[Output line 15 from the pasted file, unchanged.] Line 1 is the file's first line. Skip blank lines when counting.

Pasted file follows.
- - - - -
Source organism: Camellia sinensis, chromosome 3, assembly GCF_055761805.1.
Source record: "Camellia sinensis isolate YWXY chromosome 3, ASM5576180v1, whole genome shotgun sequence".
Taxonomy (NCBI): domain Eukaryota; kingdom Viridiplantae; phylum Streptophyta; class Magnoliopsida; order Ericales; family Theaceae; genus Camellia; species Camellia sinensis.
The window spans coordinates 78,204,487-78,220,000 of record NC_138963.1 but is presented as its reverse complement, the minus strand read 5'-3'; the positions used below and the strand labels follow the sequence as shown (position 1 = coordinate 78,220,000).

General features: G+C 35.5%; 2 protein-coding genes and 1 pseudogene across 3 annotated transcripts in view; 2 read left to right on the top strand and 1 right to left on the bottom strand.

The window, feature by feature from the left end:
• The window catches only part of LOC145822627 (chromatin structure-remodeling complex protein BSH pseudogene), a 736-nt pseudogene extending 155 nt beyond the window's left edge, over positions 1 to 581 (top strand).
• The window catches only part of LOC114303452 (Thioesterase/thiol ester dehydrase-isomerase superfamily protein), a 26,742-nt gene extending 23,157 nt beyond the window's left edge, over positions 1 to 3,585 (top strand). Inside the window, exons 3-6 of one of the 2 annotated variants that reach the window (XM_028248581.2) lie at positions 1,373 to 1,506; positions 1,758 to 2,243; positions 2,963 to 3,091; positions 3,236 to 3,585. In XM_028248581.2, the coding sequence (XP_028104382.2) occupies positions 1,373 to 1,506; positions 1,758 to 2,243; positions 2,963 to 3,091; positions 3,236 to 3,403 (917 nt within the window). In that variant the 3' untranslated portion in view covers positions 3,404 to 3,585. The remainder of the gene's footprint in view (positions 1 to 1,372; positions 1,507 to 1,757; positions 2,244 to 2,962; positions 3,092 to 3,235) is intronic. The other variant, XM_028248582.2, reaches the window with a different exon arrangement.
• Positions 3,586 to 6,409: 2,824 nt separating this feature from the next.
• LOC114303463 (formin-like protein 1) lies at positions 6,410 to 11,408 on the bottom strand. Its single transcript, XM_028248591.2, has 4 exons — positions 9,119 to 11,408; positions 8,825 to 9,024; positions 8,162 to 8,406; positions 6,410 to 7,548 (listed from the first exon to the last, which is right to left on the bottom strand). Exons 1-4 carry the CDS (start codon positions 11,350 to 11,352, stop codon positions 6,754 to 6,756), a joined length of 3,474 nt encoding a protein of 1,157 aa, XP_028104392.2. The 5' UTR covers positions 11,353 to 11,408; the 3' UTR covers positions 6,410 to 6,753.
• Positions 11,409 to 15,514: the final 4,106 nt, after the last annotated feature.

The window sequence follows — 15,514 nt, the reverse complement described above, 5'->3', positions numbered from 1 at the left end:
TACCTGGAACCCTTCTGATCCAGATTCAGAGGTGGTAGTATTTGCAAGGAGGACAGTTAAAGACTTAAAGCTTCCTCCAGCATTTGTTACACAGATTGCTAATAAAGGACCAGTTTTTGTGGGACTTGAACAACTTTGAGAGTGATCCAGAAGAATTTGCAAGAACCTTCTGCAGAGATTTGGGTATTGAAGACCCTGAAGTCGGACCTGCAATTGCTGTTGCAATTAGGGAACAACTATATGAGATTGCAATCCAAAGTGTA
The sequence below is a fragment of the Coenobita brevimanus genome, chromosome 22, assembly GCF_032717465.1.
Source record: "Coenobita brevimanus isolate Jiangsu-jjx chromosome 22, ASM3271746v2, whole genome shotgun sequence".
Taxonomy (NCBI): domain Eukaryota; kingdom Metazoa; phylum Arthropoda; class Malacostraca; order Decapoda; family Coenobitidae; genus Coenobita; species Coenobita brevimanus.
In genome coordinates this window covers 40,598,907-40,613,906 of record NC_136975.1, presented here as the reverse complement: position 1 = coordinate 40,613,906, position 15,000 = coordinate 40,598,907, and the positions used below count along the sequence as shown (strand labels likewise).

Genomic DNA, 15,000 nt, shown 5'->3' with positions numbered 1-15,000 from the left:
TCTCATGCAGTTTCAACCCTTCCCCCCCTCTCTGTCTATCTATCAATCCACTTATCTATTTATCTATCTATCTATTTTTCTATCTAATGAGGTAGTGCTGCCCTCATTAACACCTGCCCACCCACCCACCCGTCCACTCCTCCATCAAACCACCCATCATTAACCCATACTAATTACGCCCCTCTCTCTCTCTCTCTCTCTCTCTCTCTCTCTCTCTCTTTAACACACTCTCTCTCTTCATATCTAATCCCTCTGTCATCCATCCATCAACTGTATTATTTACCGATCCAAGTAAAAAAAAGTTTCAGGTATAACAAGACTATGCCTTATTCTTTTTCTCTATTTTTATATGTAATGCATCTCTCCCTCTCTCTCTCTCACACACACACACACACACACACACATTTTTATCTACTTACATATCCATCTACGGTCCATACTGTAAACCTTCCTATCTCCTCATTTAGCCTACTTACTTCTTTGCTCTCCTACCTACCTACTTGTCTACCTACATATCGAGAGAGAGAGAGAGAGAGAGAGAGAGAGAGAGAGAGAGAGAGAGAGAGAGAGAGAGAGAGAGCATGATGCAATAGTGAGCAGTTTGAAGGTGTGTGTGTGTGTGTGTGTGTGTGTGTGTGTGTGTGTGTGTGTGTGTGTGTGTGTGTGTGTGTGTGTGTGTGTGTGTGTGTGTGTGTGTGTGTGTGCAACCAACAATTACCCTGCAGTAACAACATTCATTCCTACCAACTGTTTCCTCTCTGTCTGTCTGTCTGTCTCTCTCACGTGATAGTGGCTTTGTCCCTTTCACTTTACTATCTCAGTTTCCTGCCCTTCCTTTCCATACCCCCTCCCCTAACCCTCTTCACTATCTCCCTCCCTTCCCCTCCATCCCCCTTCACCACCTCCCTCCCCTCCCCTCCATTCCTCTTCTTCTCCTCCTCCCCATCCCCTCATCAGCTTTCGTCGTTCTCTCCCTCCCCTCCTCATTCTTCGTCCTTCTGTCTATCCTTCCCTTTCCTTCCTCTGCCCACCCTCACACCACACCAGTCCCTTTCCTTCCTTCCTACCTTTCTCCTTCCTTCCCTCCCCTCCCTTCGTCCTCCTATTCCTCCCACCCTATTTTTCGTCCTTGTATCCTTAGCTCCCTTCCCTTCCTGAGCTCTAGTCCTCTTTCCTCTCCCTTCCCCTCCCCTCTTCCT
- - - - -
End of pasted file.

Source record: "Coenobita brevimanus isolate Jiangsu-jjx chromosome 22, ASM3271746v2, whole genome shotgun sequence".